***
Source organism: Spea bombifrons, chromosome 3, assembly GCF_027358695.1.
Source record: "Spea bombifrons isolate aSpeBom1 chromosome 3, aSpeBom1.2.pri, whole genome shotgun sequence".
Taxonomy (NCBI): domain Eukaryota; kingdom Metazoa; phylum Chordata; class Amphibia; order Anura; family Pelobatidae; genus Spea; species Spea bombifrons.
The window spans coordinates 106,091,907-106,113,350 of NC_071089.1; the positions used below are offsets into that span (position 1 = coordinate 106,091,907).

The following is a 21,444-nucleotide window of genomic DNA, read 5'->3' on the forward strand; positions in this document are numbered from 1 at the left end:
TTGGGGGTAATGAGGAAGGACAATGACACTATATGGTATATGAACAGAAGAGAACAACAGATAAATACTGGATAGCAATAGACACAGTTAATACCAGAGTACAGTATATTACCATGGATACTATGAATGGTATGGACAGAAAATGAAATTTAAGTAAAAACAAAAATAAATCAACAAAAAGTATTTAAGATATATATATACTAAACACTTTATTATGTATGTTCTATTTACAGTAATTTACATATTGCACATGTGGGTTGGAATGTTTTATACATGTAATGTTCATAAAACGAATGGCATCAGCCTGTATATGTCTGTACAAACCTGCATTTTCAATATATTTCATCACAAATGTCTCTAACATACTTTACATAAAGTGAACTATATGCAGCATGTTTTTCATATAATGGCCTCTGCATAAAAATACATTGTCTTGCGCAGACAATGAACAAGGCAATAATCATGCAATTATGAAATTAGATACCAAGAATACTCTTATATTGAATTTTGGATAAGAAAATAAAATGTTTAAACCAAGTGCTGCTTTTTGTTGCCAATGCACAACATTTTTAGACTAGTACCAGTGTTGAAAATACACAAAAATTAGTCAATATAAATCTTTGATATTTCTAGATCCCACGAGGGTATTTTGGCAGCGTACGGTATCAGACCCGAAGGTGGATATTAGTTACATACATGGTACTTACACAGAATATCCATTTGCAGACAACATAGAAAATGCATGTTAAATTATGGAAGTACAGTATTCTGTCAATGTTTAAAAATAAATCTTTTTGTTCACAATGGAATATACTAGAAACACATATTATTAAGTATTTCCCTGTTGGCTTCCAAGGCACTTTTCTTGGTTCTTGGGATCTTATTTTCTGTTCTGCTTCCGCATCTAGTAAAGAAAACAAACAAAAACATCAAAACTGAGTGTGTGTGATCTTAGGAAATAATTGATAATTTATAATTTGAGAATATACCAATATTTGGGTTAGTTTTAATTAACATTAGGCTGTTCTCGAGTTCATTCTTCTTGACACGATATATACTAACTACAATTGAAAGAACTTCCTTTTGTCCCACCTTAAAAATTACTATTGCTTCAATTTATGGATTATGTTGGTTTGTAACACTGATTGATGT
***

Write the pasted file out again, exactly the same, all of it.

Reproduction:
Source organism: Spea bombifrons, chromosome 3, assembly GCF_027358695.1.
Source record: "Spea bombifrons isolate aSpeBom1 chromosome 3, aSpeBom1.2.pri, whole genome shotgun sequence".
Taxonomy (NCBI): domain Eukaryota; kingdom Metazoa; phylum Chordata; class Amphibia; order Anura; family Pelobatidae; genus Spea; species Spea bombifrons.
The window spans coordinates 106,091,907-106,113,350 of NC_071089.1; the positions used below are offsets into that span (position 1 = coordinate 106,091,907).

The following is a 21,444-nucleotide window of genomic DNA, read 5'->3' on the forward strand; positions in this document are numbered from 1 at the left end:
TTGGGGGTAATGAGGAAGGACAATGACACTATATGGTATATGAACAGAAGAGAACAACAGATAAATACTGGATAGCAATAGACACAGTTAATACCAGAGTACAGTATATTACCATGGATACTATGAATGGTATGGACAGAAAATGAAATTTAAGTAAAAACAAAAATAAATCAACAAAAAGTATTTAAGATATATATATACTAAACACTTTATTATGTATGTTCTATTTACAGTAATTTACATATTGCACATGTGGGTTGGAATGTTTTATACATGTAATGTTCATAAAACGAATGGCATCAGCCTGTATATGTCTGTACAAACCTGCATTTTCAATATATTTCATCACAAATGTCTCTAACATACTTTACATAAAGTGAACTATATGCAGCATGTTTTTCATATAATGGCCTCTGCATAAAAATACATTGTCTTGCGCAGACAATGAACAAGGCAATAATCATGCAATTATGAAATTAGATACCAAGAATACTCTTATATTGAATTTTGGATAAGAAAATAAAATGTTTAAACCAAGTGCTGCTTTTTGTTGCCAATGCACAACATTTTTAGACTAGTACCAGTGTTGAAAATACACAAAAATTAGTCAATATAAATCTTTGATATTTCTAGATCCCACGAGGGTATTTTGGCAGCGTACGGTATCAGACCCGAAGGTGGATATTAGTTACATACATGGTACTTACACAGAATATCCATTTGCAGACAACATAGAAAATGCATGTTAAATTATGGAAGTACAGTATTCTGTCAATGTTTAAAAATAAATCTTTTTGTTCACAATGGAATATACTAGAAACACATATTATTAAGTATTTCCCTGTTGGCTTCCAAGGCACTTTTCTTGGTTCTTGGGATCTTATTTTCTGTTCTGCTTCCGCATCTAGTAAAGAAAACAAACAAAAACATCAAAACTGAGTGTGTGTGATCTTAGGAAATAATTGATAATTTATAATTTGAGAATATACCAATATTTGGGTTAGTTTTAATTAACATTAGGCTGTTCTCGAGTTCATTCTTCTTGACACGATATATACTAACTACAATTGAAAGAACTTCCTTTTGTCCCACCTTAAAAATTACTATTGCTTCAATTTATGGATTATGTTGGTTTGTAACACTGATTGATGT